You don’t have to graduate from law school to get a power of attorney (POA). And even though it is an important document that’s part of a legal will, you can often make a POA without even hiring an attorney!
A POA is just a document you use to give someone the authority to make certain choices for you when you can’t speak for yourself. When you make a POA, you get to choose what those decisions are and who can make them for you. (Feeling powerful yet?)
So, what kinds of decisions are we talking about here? And who should you pick to handle that kind of thing? Let’s get the answers.
What Is a Power of Attorney (POA)?
A power of attorney (POA) is a legal document you use to name an agent (aka attorney-in-fact) to make important choices for you when you can’t make them yourself. We’ll talk more about how to pick your agent later, but here it is in a nutshell—when you appoint one, you’re giving them the legal right to handle decisions that you’ve approved them to make. Trust is key.
Without a power of attorney, you could wind up in a critical financial or medical situation—like being stuck overseas or in a coma—where you’re unable to take certain actions or make decisions that’ll affect your (and your family’s) future. Touchy subject? You bet it is. But which would you rather do: Get this stuff buttoned up today with a safe and legal plan? Or leave it up to fate and possibly end up at the mercy of a court of law on some unknown future date? We knew you’d see the power of a POA!
Having a POA in place is the only way to legally guarantee that someone who has your best interests in mind will have the power to speak for you when you need it most.
How Does a Power of Attorney (POA) Work?
A POA protects your life and your stuff from third parties (like courts or government agencies) by letting you name an agent who can speak for you if you ever can’t. Wondering if you even need a POA? The answer is yes!
Everyone needs this kind of legal coverage because freak accidents can happen at any time. That’s why you and your family need a trusted ally who can take action on your behalf. You might also need a POA for less serious reasons where your POA acts more as a convenient legal tool. Let’s look at a couple of examples.
Meet Bryan. He’s young and single, and he’s making pretty good money. So, he probably doesn’t need to worry about somehow losing the power to make big life decisions for himself, right? Wrong. Because Bryan travels for work—a lot. One day, he’s overseas on a business trip. Between meetings, a friend texts him about an amazing, one-day-only opportunity back home—investing in a tiny-house community. Bryan wants in! (Who wouldn’t?) But he can’t authorize the deal by Skype. His friend back in the states would need to be Bryan’s POA to make the deal happen for him.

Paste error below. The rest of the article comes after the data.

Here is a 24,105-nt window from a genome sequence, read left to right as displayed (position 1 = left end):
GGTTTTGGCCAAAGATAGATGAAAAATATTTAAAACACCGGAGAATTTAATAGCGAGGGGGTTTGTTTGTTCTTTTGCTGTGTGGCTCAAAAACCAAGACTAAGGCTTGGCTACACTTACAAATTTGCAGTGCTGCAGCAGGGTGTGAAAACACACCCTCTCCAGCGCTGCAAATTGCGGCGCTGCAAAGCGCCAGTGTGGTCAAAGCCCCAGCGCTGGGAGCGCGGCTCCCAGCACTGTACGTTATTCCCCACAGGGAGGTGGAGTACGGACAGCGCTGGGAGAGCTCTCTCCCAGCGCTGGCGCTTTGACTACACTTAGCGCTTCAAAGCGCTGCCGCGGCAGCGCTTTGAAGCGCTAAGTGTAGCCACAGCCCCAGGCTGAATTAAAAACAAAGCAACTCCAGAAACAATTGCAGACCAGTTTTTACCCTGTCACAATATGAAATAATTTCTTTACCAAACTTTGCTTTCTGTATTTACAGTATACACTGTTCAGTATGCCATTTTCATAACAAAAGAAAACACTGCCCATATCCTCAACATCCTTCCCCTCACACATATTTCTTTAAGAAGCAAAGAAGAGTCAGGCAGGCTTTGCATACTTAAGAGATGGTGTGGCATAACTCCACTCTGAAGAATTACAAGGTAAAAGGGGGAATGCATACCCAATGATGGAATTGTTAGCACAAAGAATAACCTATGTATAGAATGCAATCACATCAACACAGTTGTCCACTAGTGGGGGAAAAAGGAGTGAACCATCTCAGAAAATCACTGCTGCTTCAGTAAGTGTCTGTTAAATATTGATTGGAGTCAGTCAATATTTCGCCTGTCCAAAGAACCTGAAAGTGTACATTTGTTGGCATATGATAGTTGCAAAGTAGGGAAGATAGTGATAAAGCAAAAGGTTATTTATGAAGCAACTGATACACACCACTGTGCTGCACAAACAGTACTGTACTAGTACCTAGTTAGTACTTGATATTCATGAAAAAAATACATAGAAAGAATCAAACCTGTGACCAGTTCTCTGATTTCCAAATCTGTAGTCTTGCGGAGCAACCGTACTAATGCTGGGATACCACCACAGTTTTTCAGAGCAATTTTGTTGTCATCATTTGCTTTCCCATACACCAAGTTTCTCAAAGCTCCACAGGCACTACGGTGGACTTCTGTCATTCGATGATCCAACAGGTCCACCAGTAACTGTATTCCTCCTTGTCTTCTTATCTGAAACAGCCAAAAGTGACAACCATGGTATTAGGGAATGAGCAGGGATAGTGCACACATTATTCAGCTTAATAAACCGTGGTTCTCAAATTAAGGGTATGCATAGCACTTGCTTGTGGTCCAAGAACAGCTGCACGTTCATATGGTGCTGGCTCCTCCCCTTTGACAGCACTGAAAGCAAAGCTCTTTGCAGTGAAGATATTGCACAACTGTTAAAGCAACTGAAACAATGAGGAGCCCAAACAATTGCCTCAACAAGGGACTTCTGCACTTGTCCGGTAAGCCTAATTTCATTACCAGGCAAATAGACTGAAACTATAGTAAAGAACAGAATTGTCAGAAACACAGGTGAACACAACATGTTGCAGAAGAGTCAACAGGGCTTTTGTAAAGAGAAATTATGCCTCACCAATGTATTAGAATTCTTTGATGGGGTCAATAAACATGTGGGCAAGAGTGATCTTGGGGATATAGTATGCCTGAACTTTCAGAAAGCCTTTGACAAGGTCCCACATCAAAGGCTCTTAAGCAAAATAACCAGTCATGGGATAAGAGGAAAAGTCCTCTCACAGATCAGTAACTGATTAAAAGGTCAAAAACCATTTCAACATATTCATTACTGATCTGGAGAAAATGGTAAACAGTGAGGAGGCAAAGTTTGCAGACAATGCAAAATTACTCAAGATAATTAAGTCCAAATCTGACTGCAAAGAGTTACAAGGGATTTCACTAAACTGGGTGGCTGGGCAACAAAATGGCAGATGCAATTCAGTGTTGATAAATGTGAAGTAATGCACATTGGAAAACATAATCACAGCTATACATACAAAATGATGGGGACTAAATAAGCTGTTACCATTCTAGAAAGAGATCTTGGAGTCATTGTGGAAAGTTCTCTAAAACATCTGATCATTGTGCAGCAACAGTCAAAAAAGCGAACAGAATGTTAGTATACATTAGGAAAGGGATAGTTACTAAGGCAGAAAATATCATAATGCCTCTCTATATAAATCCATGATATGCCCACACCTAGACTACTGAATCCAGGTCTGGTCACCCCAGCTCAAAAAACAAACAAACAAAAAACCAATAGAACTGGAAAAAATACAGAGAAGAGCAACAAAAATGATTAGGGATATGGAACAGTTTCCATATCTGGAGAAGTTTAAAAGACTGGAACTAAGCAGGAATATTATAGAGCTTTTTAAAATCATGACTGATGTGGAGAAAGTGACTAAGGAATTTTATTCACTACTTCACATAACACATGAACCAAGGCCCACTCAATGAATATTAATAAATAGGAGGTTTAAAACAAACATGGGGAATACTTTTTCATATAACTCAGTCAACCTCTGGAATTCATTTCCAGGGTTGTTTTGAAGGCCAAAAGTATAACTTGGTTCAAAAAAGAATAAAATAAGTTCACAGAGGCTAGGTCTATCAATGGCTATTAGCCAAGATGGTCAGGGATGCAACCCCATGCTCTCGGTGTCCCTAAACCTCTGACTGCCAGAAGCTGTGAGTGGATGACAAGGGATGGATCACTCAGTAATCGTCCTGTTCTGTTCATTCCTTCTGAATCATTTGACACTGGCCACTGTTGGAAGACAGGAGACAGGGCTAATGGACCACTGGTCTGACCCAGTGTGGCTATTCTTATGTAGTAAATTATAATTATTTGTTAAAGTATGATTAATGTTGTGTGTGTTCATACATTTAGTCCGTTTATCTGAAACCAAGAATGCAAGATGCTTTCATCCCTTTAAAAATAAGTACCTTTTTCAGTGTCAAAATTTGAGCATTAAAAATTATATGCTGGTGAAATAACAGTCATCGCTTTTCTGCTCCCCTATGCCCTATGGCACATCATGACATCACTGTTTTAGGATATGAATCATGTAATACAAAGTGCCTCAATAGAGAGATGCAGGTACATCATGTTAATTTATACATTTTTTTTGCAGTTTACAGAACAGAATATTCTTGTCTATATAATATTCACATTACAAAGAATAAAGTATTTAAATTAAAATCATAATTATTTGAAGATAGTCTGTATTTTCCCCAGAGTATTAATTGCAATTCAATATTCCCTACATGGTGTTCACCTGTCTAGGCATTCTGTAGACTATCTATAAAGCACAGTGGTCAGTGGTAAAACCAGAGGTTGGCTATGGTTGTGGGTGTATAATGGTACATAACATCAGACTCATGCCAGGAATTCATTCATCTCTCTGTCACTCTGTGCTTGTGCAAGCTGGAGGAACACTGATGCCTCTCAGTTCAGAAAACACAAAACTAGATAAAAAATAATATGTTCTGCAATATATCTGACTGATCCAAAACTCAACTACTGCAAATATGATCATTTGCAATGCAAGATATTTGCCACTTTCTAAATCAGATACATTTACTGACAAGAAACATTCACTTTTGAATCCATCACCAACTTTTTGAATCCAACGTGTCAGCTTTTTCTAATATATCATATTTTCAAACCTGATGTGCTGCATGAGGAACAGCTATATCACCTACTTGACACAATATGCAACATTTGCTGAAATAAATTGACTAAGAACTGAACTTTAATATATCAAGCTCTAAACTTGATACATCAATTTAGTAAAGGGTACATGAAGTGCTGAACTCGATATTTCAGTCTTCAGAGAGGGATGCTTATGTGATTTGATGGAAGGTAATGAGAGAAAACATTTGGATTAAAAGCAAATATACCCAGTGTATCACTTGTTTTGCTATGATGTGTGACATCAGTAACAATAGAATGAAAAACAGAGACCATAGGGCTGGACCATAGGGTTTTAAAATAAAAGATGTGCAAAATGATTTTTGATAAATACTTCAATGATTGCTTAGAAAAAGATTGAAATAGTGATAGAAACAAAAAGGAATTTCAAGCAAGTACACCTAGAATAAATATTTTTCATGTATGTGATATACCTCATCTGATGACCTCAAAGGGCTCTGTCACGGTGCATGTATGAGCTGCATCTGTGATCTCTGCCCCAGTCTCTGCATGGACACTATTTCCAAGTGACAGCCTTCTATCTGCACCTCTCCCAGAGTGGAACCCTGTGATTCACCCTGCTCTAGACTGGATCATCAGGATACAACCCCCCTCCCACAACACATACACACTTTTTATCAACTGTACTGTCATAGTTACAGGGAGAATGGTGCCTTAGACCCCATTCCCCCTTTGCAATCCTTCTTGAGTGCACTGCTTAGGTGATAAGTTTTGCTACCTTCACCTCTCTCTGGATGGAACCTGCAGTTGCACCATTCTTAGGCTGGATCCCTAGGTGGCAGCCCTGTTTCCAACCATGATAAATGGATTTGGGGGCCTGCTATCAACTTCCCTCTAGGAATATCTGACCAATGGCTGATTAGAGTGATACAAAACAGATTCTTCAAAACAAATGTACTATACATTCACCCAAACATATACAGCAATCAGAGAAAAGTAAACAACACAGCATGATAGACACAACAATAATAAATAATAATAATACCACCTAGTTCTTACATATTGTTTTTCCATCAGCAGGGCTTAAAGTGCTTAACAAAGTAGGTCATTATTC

Now take Lauren. She’s also relatively young and healthy, but she’s scheduled to have a minor outpatient surgery soon. It’s unlikely, but if something goes wrong during her procedure, Lauren could temporarily lose the ability to speak or act for herself. Having a POA would assure Lauren that she’d have a trusted agent to speak and act on her behalf . . .
Save 10% on your will with the RAMSEY10 promo code.
Bottom line: A POA is a sensible and easy way to make sure someone who has your back also has the legal power to get things done for you—from auction houses to operating rooms and beyond.
Will an online will work for you?
Find out if an online will works for you in less than 5 minutes.
What Are the Limits of a Power of Attorney (POA)?
As powerful as a POA is, it definitely has limits. To be legal, all the following has to be true:
- The POA is written and signed in compliance with the laws in your state. Most states require witnesses or notarization for a binding signature. So, find out your state’s requirements before putting pen to POA . . . err, paper!
- When you sign your POA, you have to be of sound mind for the doc to be valid in a court of law.
- As the principal (legal talk for the person who creates a POA), you’re in complete control of which powers you want your attorney-in-fact to have. In other words, appointing someone to act on your behalf in a POA is not a blank check for them to do anything they want in your name and with your resources. We’ll talk more later about some of the most common forms and uses of a POA, but just know—it’s up to you to define the limits of your own document.